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After initially being blown away by the implications of datafy/nav and the 1.10.0 metadata extensions wrt REBL I thought there was a snag applying it to some usecases I have resolving non edn data objects but no - there’s no snag at all… it should just work. I’m actually stunned at the simplicity and beauty of the design. Amazing work!


I’ve had a nagging feeling that a sidecar REPL viewer like this was the missing piece of clojure for quite a while; but I didn’t think it would be this good! it feels like a game changer… especially also with the predicate driven viewers… will they be extensible at all?

Alex Miller (Clojure team)00:11:33

For now, no. But that could change.


Looks like you can start it from nrepl with (cognitect.rebl/ui) and send it values with (cognitect.rebl/inspect [1 2 3 4 5 6]) — though I suspect there are much better ways to do this


Something that would be really cute is a version of scope-capture that works with REBL


Looks like you can also tap> it values


I'm trying to parse about 1000 seperate csv files containing 60million rows total (all of the shape, with 10 columns) into one big in-memory datastructure, a map of columns. Currently the code I have to parse each file looks like this:

(defn ptx [a f]
  (let [csv    (.read csvr f StandardCharsets/UTF_8)
        cols   (map keyword (.getHeader csv))
        rows   (.getRows csv)
        rows   (for [row rows] (zipmap header (.getFields row)))]
    (doseq [col cols]
      (let [col-vals (map col rows)]
        (swap! a update col (fnil concat []) col-vals)))))
with a being an atom to accumulate the results across files I think what's killing me is GC. Are there any general strategies I should use here?


transducers on a transient


it'll get through about 900 of the CSV files quickly but the later ones are drastically larger the csvs start at about 30kb but by the last 200 files they're about 30MB each and this is where things start to slow to a crawl. But when I run this on a single 30MB csv file it's considerably faster than when it gets to the big files within a lop processing all the files


but also do you really need to hold it all in memory… and have you allocated enough?


You are creating a map for every row and then use it only for col lookup and throw it away, right? That’s a lot of garbage...


Yeah I've set the JVM options to have enough memory. thanks for the tips!


you don’t really need an atom or an identity here… just accumulate the rows in an accumulator in a reduce/transduce


I think I see how to get rid of the maps and where transients should be used, but do you see a specific spot where transducers are obvious?


ok cool so like the outermost thing


essentially the whole thing… in particular the for over rows to create maps will create a lot of garbage right now… so conj(`!`)ing each row into rows (the accumulator), will remove your GC overhead. You can then probably make extra savings by making the accumulator a transient, to save the cost of the immutable updates. Also 60M swap!s is probably going to have quite a bit of overhead, so using an accumulator will fix that. You don’t need to pay that cost if there’s no concurrency.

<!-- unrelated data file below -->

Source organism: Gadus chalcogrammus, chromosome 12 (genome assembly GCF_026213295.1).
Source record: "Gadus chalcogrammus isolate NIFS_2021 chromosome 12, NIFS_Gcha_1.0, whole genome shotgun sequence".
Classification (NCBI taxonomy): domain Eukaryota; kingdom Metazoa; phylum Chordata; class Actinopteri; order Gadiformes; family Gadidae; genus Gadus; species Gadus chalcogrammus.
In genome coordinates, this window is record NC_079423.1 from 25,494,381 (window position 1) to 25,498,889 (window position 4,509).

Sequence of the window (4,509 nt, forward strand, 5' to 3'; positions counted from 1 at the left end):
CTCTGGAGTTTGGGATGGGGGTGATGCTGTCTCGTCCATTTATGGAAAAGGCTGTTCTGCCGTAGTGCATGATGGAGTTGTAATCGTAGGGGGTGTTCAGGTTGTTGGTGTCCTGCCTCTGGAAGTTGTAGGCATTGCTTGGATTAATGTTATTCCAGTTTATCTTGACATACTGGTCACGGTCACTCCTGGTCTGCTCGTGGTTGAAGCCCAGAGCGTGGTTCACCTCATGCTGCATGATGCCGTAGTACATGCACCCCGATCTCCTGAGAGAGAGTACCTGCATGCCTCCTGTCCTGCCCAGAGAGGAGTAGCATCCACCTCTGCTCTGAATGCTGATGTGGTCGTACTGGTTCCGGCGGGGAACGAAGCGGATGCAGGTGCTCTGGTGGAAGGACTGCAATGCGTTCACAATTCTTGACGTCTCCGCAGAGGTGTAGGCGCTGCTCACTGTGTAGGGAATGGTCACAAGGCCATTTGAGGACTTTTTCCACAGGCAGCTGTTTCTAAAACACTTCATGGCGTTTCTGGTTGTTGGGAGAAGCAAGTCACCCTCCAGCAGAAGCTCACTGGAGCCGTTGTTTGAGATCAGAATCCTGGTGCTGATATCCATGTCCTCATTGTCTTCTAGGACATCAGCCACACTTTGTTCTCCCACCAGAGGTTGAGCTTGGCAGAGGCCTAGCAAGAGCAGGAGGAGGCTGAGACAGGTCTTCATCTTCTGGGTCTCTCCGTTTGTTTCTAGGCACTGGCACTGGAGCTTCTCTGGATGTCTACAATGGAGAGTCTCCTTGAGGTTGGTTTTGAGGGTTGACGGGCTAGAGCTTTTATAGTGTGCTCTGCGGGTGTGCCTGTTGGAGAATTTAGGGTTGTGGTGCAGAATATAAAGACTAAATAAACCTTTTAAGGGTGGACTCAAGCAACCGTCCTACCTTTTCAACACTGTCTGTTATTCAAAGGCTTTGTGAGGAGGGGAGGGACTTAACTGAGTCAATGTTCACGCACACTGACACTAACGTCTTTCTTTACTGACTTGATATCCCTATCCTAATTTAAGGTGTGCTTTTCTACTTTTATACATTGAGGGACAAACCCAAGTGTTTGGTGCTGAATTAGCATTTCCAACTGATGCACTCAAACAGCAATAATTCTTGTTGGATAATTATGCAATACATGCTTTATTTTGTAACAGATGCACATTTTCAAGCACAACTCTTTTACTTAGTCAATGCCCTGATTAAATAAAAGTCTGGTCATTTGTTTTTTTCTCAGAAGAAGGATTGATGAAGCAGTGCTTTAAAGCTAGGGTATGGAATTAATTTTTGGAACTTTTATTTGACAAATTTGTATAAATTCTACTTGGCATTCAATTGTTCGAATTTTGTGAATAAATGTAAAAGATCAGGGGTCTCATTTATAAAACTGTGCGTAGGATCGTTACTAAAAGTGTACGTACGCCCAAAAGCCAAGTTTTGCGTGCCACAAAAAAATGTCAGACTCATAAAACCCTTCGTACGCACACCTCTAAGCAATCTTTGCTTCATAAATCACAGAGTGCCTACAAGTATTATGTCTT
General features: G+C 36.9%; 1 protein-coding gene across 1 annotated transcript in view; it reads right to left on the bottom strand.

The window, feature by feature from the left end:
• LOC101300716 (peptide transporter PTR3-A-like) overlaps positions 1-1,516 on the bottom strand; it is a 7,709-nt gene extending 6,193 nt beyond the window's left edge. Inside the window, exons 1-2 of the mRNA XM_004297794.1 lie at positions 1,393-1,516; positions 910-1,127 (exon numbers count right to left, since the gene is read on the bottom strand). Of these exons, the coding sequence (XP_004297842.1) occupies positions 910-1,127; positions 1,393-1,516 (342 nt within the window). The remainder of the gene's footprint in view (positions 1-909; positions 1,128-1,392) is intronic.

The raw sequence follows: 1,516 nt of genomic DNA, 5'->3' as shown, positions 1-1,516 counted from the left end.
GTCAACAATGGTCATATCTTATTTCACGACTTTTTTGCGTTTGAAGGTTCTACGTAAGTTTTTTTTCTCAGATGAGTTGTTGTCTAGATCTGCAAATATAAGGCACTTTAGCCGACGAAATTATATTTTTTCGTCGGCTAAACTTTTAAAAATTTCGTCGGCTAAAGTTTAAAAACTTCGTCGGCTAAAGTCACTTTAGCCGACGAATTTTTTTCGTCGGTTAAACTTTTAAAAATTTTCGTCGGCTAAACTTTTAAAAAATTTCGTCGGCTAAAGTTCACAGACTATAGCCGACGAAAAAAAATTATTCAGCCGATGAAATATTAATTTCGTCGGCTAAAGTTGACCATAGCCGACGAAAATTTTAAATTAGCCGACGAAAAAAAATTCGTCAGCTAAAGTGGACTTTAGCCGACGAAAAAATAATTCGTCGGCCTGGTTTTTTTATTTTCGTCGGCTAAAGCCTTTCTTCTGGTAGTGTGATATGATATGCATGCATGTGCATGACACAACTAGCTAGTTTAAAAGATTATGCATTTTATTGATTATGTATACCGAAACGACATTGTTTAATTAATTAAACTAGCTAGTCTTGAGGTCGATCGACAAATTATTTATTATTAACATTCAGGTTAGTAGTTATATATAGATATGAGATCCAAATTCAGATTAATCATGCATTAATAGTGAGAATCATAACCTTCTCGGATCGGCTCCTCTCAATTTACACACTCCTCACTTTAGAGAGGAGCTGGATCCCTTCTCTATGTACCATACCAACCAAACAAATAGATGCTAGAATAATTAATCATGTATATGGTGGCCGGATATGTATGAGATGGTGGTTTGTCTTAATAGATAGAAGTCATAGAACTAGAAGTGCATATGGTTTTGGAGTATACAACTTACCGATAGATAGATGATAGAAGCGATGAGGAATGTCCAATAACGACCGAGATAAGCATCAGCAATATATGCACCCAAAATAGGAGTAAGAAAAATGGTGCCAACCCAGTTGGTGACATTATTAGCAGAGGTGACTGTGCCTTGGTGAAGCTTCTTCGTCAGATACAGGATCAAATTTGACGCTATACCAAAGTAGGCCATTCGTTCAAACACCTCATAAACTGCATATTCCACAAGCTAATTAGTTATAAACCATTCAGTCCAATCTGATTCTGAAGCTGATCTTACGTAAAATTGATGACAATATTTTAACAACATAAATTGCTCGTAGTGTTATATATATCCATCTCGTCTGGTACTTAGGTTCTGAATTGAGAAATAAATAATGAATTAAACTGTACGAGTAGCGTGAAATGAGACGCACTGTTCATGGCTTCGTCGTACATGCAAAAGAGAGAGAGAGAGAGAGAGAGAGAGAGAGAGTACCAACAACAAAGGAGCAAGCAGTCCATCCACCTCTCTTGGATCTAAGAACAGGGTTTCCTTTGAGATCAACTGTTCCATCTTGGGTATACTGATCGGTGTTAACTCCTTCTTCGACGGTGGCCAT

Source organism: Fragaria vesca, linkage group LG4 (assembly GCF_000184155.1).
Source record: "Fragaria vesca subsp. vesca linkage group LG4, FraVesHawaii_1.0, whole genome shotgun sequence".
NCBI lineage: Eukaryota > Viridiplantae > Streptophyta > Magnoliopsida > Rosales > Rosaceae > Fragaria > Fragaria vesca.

awesome, this should keep me busy for a bit, thanks so much


you could also probably parallelise it by file easily enough if you really wanted - but one step at a time and measure the perf gains as you go.


In my experience with this sort of thing the GC cost is the main one… Raw I/O is pretty good these days, particularly on SSD. When you really start pushing perf here the next big bottleneck you’ll hit is that java readers convert UTF-8 strings into 16bit chars… so then things get trickier to optimise. To get really fast you have to start hard coding knowledge of the file, e.g. column sizes, not converting all cols into strings unless you look at them, avoiding readers altogether etc…

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if people haven’t seen it


I think it’s interesting that the comparisons are usually to type systems


when there’s a bunch of key concepts that also seem to overlap more with runtime contracts


I know racket contracts must have been looked at (well, I presume, since I don’t actually really know how these work)


there’s also the somewhat less popular but also interesting eiffel contracts


which have some of the same structural guarantees of “if you give me these minimal requirements I guarantee as a post-condition these minimal provisions

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Jakub Holý (HolyJak)09:11:45

Hello! I want to explore a Java app, so I will start a nREPL server within it. But what is the best way to expose some data to it? Either they must be accessible through a static field/method or I guess I could use Clojure API from Java to create a var pointing to it. Right? Any better ideas? Thanks!